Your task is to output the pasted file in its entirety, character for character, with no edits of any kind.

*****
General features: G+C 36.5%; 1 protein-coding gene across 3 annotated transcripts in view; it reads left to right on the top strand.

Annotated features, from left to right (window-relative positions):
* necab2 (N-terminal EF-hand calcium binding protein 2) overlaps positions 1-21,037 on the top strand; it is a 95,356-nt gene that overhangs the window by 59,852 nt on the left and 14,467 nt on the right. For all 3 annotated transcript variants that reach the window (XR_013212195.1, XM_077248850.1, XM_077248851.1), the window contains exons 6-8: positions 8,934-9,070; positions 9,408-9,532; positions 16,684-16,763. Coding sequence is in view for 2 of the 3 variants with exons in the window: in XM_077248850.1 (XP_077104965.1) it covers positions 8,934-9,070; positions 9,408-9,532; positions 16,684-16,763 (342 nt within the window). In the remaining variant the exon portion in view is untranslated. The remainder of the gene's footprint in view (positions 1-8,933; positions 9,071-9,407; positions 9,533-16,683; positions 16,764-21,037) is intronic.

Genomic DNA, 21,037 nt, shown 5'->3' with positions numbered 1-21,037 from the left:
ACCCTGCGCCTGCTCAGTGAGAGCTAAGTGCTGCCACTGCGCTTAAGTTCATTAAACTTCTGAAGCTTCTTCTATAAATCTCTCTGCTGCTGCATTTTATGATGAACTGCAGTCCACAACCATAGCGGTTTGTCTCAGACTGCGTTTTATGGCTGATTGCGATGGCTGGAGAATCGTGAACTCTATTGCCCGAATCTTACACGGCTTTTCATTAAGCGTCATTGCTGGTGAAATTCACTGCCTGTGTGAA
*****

General features: G+C 36.5%; 1 protein-coding gene across 3 annotated transcripts in view; it reads left to right on the top strand.

Annotated features, from left to right (window-relative positions):
* necab2 (N-terminal EF-hand calcium binding protein 2) overlaps positions 1-21,037 on the top strand; it is a 95,356-nt gene that overhangs the window by 59,852 nt on the left and 14,467 nt on the right. For all 3 annotated transcript variants that reach the window (XR_013212195.1, XM_077248850.1, XM_077248851.1), the window contains exons 6-8: positions 8,934-9,070; positions 9,408-9,532; positions 16,684-16,763. Coding sequence is in view for 2 of the 3 variants with exons in the window: in XM_077248850.1 (XP_077104965.1) it covers positions 8,934-9,070; positions 9,408-9,532; positions 16,684-16,763 (342 nt within the window). In the remaining variant the exon portion in view is untranslated. The remainder of the gene's footprint in view (positions 1-8,933; positions 9,071-9,407; positions 9,533-16,683; positions 16,764-21,037) is intronic.

Genomic DNA, 21,037 nt, shown 5'->3' with positions numbered 1-21,037 from the left:
ACCCTGCGCCTGCTCAGTGAGAGCTAAGTGCTGCCACTGCGCTTAAGTTCATTAAACTTCTGAAGCTTCTTCTATAAATCTCTCTGCTGCTGCATTTTATGATGAACTGCAGTCCACAACCATAGCGGTTTGTCTCAGACTGCGTTTTATGGCTGATTGCGATGGCTGGAGAATCGTGAACTCTATTGCCCGAATCTTACACGGCTTTTCATTAAGCGTCATTGCTGGTGAAATTCACTGCCTGTGTGAA